Wednesday, February 6, 2008

Church suppers etc

Church was a big part of our country life. Not only was it personal but a community together.
Have you ever tasted good fried chicken. And certainly not from the fast food resturants. First you would go out and catch the chicken, a young one about 3 months old or about 3 pounds: you could tell by feeling the leg. Next you would kill the chicken, I always liked to put a broom handle on the neck, step on both sides and pull hard and quick, then throw the chicken because the blood would splatter all over until the chicken quit protesting having it's head removed! Then you have a bucket of boiling water ready to dip the chicken in until the feathers would pull off easily. Next, you pull all the feathers and quills out and get it clean, take it into the sink to gut it and reclean the chicken. I'll spare you the gutting part. When the chicken was butchered and clean, then you rolled each piece in flour and fried it in a hot skillet of soft lard. I can still smell it cooking! Now that was fried chicken. We did not have freezers yet.

The ladies at church would almost always take fried chicken. I remember that they would be very careful of whose chicken they ate. Some people cleaned better than others. One time they even threw a chicken out because it had some pin feathers on the skin. I would hear the ladies talkng! It was best to have the ladies incharge, because one time some men got together and killed a goat, they ground up the meat, and said they were having free hamburgers. Everyone had a great time, saying it was the best hamburger. Then the men took everyone outside where they had the goat head propped up on a box like a coffin. I heard that some even lost their suppers!! Yes, the evening meal was always supper. It was just the farming way.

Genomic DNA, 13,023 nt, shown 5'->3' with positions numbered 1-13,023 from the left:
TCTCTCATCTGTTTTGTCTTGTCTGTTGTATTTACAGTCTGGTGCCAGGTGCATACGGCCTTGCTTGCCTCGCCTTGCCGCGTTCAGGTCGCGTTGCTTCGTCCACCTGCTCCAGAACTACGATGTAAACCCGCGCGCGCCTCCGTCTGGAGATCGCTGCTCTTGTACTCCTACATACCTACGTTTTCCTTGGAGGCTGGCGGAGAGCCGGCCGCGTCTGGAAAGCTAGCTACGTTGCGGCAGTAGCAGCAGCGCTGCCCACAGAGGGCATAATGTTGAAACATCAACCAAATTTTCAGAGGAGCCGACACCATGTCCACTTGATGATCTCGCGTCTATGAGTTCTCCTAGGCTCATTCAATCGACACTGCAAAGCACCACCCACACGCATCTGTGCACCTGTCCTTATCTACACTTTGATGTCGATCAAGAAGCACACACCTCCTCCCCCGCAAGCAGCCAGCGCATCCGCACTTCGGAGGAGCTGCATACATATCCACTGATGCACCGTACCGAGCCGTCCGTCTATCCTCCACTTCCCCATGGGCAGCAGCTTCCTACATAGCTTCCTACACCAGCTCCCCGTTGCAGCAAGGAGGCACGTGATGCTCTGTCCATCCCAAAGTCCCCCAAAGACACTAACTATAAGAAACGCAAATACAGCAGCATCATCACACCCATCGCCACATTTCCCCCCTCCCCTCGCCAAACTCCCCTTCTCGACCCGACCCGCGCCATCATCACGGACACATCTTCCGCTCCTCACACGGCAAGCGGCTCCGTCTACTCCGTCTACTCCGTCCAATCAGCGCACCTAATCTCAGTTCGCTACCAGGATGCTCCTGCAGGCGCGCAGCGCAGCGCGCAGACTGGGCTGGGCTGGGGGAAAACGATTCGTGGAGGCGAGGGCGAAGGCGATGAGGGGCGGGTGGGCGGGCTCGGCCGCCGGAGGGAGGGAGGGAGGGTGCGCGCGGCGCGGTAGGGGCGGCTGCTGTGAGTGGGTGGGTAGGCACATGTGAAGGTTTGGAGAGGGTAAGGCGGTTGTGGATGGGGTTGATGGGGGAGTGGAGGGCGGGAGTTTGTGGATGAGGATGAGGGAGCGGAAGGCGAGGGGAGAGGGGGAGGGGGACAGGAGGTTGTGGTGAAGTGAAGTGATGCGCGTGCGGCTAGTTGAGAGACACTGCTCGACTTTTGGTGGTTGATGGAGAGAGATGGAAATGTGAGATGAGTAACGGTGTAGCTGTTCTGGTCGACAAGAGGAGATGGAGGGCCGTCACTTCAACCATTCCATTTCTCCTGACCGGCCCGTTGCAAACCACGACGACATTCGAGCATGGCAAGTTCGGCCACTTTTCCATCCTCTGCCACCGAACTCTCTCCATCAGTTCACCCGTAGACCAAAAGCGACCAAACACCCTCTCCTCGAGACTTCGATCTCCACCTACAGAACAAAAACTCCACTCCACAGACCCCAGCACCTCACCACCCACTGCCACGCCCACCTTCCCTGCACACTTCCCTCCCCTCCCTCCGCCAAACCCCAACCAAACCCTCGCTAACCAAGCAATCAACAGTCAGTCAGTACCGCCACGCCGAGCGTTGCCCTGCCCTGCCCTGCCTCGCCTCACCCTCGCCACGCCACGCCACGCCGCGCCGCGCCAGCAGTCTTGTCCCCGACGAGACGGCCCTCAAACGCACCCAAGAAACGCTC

In the spring the water was up in the creek. Maybe even 2 foot deep in places, and the carp would come up on the ripple. Farmers around would come and shoot the carp and because I loved the water even when it was cold. I would go in and bring the fish out. My mom would fry that in flour and soft lard too. No my cholesteral has never been elevated, but neither do I eat that way anymore. The other story connected to the creek, was that it came through a town about 12 miles upstream that had a canning factory who dumped all their trash in the creek. By the time it came to our farm, the water was black and you could smell it a mile away. Yes,
Some things have changed for the better!

No comments: